High-severity fires have occurred for millennia, but historically were isolated to cool, moist forests that burned infrequently. Due to the practice of fire suppression that has become common in modern times, today’s fires are fed by over a century’s worth of accumulated fuel. Further, a warming, drying climate in the American West has dried the fuel, and expanding human development and recreation have increased ignition sources – the proverbial match in the tinderbox. These factors allow high-severity fires to burn indiscriminately across forest types. Projections vary, but all agree that the number of acres burned by these fires that are extreme in both size and intensity – now known as megafires – will increase in coming decades. Let’s take a look at what these modern wildfires mean for wildlife, and birds in particular.
The forests of the American West have long been sculpted by fire. Modern human expansion and land management practices often suppress natural fires, an in the absence of natural fire, forest conditions have been changing. Modern “megafires” are largely a result of these changes. But what were forests like before the “megafire” era? And how can our understanding of historical fire regimes improve our management practices today?
The Private Lands Wildlife Biologist (PLWB) program is a crucial pillar in Bird Conservancy’s three-pronged approach to avian conservation through science, education, and stewardship. Our PLWBs work across the western Great Plains and eastern Rocky Mountains, often in rural and remote communities. Their jobs are complex, challenging, and incredibly rewarding. Recently, several of our current Private Lands Wildlife Biologists (PLWBs) visited with their predecessors to hear their reflections on how working as a PLWB for Bird Conservancy influenced their future career path, capturing insights that to inform our current cohort of biologists and seeking inspiration after all the challenges of working in people-centric conservation during a global pandemic.
The past year of pandemic life has been a struggle for most us in many ways. For a field biologist who truly values time outdoors and in nature, the transition to telework and isolation is particularly impactful. But forced solitude leads to unexpected new perspectives, including a stronger connection to the land, nature, and community.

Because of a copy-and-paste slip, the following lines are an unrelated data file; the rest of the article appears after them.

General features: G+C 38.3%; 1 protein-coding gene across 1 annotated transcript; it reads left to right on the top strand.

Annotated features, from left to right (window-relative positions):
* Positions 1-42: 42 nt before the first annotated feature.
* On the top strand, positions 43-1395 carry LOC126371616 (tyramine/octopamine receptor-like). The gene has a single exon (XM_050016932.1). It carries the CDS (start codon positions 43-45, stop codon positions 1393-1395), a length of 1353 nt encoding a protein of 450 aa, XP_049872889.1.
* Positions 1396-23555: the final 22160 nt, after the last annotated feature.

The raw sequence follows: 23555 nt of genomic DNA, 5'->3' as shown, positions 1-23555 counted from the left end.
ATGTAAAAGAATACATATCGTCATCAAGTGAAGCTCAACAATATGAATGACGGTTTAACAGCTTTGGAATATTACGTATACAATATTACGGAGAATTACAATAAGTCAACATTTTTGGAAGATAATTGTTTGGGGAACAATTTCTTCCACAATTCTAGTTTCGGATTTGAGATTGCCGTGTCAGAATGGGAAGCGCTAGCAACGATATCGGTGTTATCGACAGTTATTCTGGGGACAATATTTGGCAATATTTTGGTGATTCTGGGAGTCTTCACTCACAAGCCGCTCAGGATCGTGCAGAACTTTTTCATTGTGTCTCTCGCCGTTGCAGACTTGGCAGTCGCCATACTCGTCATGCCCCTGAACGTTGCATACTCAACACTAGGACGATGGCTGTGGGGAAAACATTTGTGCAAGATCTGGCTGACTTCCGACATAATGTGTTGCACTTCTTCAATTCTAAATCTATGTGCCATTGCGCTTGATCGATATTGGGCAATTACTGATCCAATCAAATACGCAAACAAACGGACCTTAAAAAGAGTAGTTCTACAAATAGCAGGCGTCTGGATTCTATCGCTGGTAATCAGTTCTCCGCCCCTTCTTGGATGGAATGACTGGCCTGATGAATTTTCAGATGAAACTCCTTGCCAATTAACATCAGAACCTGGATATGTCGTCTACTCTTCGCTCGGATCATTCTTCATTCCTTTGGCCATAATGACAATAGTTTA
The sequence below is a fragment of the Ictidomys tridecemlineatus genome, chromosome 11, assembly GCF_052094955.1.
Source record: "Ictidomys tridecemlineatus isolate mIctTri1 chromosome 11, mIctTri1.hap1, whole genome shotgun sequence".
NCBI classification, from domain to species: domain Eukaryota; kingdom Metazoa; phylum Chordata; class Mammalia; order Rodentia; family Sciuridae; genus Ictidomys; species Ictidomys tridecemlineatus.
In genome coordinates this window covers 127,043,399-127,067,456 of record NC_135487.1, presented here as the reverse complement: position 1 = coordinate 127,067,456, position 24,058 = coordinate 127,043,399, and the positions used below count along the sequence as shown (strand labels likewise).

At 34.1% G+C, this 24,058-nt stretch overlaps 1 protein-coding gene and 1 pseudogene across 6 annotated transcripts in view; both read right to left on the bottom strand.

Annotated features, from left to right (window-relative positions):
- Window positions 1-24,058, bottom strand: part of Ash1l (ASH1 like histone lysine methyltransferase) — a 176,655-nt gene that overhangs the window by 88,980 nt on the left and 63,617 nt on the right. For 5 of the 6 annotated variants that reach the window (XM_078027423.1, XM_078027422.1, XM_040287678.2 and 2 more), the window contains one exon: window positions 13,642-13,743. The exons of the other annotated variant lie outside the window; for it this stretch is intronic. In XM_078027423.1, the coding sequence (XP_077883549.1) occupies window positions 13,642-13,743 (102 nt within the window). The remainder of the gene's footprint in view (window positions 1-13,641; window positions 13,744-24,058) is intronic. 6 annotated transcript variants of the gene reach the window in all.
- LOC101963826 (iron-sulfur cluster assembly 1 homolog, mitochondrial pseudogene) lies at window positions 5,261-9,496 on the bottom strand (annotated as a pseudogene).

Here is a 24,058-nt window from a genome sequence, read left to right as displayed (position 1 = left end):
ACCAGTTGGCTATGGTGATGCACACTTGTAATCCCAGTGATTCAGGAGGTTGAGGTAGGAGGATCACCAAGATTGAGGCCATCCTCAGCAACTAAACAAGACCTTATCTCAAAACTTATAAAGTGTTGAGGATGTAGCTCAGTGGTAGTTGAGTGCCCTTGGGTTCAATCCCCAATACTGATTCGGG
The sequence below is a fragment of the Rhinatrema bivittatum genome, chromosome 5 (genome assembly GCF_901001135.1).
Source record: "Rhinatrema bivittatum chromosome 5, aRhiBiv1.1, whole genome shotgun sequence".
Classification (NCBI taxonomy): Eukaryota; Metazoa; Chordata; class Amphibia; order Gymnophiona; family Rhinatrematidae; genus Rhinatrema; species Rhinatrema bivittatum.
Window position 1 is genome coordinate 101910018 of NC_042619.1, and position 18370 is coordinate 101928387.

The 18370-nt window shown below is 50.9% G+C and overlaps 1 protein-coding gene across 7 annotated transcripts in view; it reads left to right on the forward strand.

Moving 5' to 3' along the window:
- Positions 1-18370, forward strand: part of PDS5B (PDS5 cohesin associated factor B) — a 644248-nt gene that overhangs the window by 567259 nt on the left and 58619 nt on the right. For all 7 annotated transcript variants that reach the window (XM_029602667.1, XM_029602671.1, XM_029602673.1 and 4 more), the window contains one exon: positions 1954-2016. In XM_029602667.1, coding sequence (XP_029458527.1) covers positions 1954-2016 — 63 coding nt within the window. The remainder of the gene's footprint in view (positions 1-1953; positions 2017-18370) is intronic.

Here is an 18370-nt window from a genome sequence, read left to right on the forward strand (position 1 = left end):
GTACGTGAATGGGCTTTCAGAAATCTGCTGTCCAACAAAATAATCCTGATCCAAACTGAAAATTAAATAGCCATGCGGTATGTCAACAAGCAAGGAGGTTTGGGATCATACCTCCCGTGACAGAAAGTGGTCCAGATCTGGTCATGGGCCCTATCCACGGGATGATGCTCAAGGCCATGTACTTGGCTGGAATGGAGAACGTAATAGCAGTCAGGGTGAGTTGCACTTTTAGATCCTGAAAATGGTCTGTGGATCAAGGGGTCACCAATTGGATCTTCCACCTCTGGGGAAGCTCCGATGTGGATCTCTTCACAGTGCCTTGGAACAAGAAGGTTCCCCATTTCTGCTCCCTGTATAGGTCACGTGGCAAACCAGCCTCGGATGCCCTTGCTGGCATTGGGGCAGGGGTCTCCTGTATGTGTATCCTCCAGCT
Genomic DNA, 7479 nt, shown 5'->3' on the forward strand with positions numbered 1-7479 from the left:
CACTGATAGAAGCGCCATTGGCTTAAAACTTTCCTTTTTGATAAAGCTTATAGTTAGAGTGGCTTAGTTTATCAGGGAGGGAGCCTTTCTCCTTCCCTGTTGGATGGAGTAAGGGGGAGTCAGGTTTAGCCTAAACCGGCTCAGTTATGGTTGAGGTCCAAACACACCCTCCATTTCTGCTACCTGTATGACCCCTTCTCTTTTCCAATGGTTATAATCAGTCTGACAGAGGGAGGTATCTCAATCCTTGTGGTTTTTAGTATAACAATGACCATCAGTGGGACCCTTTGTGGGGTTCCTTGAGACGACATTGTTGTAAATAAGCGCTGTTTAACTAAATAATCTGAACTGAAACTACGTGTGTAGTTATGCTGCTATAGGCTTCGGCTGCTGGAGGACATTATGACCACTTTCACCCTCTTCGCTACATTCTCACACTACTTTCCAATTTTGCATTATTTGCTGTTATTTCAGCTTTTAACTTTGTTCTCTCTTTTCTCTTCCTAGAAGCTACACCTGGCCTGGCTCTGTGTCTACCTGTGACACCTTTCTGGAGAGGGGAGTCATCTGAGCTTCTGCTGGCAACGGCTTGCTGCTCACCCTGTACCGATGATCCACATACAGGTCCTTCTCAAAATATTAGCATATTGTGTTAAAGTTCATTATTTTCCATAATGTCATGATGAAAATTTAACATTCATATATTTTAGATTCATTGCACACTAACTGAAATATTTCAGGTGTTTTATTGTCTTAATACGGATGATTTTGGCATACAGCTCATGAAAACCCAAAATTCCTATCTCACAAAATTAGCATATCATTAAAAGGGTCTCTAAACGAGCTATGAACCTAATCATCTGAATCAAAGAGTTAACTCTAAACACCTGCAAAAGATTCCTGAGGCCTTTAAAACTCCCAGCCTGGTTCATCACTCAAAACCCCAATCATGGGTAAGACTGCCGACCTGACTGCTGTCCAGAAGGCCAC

Ever notice what appear to be small ponds on the grasslands during spring? These are ‘playa lakes’ — temporary wetlands that dot the prairies of the western Great Plains. Playas are shallow depressions lined with clay soil that holds rain water. Healthy playas are a win-win for water conservation and birds. They benefit people by helping replenish groundwater, filtering water and assisting with flood control. They also provide wildlife habitat and important stopover points for migrating birds. Over the years, many playas have become degraded and are disappearing from the landscape. However, with proper restoration and management, playas can return to their full potential.
With over 70% of landownership in the Great Plains and Intermountain West being privately owned, landowners are one of the keys to conservation of wildlife habitat. Many at-risk bird species use private lands during their annual life-cycle. Our Private Lands Wildlife biologists work assist landowners in navigating the complex process for securing funding for management plans, habitat enhancements, and infrastructure improvements on working lands through USDA Farm Bill. By targeting the specific needs of local stakeholders and geographic areas, we not only make funding more accessible, but we use the resources more efficiently to ensure conservation is happening where it’s needed most.
The U.S. and Canada have lost almost 3 billion birds since 1970. Grassland bird species suffered the steepest declines, losing an estimated 53% of their population, or more than 720 million birds. Established in 1985, the Conservation Reserve Program (CRP) is one of the USDA’s largest voluntary conservation programs within the Farm Bill, and it’s also very important to birds that rely on grassland habitat. Unfortunately, enrollment in the program is declining, but our private lands stewardship program works to provide landowners with viable options to keep their fields in grassland habitat beyond CRP.
LandPKS (Potential Knowledge System) is a mobile phone app that makes digital soil and vegetation data and knowledge available in the palm of your hand. Bird Conservancy of the Rockies is excited to have helped develop a new LandPKS Habitat module specifically designed for ranchers, farmers, wildlife conservationists, educators and other land managers who are interested in using innovative technology to understand their landscape values and enhance wildlife habitat on their lands.